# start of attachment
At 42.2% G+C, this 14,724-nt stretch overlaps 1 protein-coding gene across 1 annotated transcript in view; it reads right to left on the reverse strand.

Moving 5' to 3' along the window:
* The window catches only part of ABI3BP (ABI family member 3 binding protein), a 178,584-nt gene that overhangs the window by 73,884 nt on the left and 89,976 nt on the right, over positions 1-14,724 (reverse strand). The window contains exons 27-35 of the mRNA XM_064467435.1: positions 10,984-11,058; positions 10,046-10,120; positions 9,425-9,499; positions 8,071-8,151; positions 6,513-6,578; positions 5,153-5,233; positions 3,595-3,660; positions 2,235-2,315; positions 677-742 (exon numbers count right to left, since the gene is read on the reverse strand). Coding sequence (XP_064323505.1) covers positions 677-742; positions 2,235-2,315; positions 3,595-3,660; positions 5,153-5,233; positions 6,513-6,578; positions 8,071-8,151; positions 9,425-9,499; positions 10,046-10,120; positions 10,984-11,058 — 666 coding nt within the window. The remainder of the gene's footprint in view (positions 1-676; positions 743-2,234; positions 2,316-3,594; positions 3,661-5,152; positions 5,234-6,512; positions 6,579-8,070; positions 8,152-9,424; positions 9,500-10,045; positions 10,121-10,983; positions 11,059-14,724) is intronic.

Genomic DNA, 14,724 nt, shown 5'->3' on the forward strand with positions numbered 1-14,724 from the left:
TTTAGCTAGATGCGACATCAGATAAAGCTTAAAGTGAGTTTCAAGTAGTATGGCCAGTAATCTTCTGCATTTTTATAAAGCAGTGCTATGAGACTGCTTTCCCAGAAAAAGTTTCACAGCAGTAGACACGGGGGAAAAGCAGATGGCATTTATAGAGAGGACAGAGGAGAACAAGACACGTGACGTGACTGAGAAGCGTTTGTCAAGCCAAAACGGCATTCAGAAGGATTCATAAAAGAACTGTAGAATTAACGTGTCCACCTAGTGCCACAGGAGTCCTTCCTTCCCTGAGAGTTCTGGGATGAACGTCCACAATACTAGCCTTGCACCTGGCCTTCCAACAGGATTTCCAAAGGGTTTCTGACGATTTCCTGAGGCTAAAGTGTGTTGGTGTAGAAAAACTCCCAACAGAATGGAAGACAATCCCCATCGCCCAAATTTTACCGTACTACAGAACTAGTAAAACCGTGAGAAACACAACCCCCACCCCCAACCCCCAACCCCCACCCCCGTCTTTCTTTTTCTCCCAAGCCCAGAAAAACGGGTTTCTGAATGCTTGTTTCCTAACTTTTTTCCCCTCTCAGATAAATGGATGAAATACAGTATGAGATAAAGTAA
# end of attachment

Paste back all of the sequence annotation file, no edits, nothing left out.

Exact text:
At 42.2% G+C, this 14,724-nt stretch overlaps 1 protein-coding gene across 1 annotated transcript in view; it reads right to left on the reverse strand.

Moving 5' to 3' along the window:
* The window catches only part of ABI3BP (ABI family member 3 binding protein), a 178,584-nt gene that overhangs the window by 73,884 nt on the left and 89,976 nt on the right, over positions 1-14,724 (reverse strand). The window contains exons 27-35 of the mRNA XM_064467435.1: positions 10,984-11,058; positions 10,046-10,120; positions 9,425-9,499; positions 8,071-8,151; positions 6,513-6,578; positions 5,153-5,233; positions 3,595-3,660; positions 2,235-2,315; positions 677-742 (exon numbers count right to left, since the gene is read on the reverse strand). Coding sequence (XP_064323505.1) covers positions 677-742; positions 2,235-2,315; positions 3,595-3,660; positions 5,153-5,233; positions 6,513-6,578; positions 8,071-8,151; positions 9,425-9,499; positions 10,046-10,120; positions 10,984-11,058 — 666 coding nt within the window. The remainder of the gene's footprint in view (positions 1-676; positions 743-2,234; positions 2,316-3,594; positions 3,661-5,152; positions 5,234-6,512; positions 6,579-8,070; positions 8,152-9,424; positions 9,500-10,045; positions 10,121-10,983; positions 11,059-14,724) is intronic.

Genomic DNA, 14,724 nt, shown 5'->3' on the forward strand with positions numbered 1-14,724 from the left:
TTTAGCTAGATGCGACATCAGATAAAGCTTAAAGTGAGTTTCAAGTAGTATGGCCAGTAATCTTCTGCATTTTTATAAAGCAGTGCTATGAGACTGCTTTCCCAGAAAAAGTTTCACAGCAGTAGACACGGGGGAAAAGCAGATGGCATTTATAGAGAGGACAGAGGAGAACAAGACACGTGACGTGACTGAGAAGCGTTTGTCAAGCCAAAACGGCATTCAGAAGGATTCATAAAAGAACTGTAGAATTAACGTGTCCACCTAGTGCCACAGGAGTCCTTCCTTCCCTGAGAGTTCTGGGATGAACGTCCACAATACTAGCCTTGCACCTGGCCTTCCAACAGGATTTCCAAAGGGTTTCTGACGATTTCCTGAGGCTAAAGTGTGTTGGTGTAGAAAAACTCCCAACAGAATGGAAGACAATCCCCATCGCCCAAATTTTACCGTACTACAGAACTAGTAAAACCGTGAGAAACACAACCCCCACCCCCAACCCCCAACCCCCACCCCCGTCTTTCTTTTTCTCCCAAGCCCAGAAAAACGGGTTTCTGAATGCTTGTTTCCTAACTTTTTTCCCCTCTCAGATAAATGGATGAAATACAGTATGAGATAAAGTAA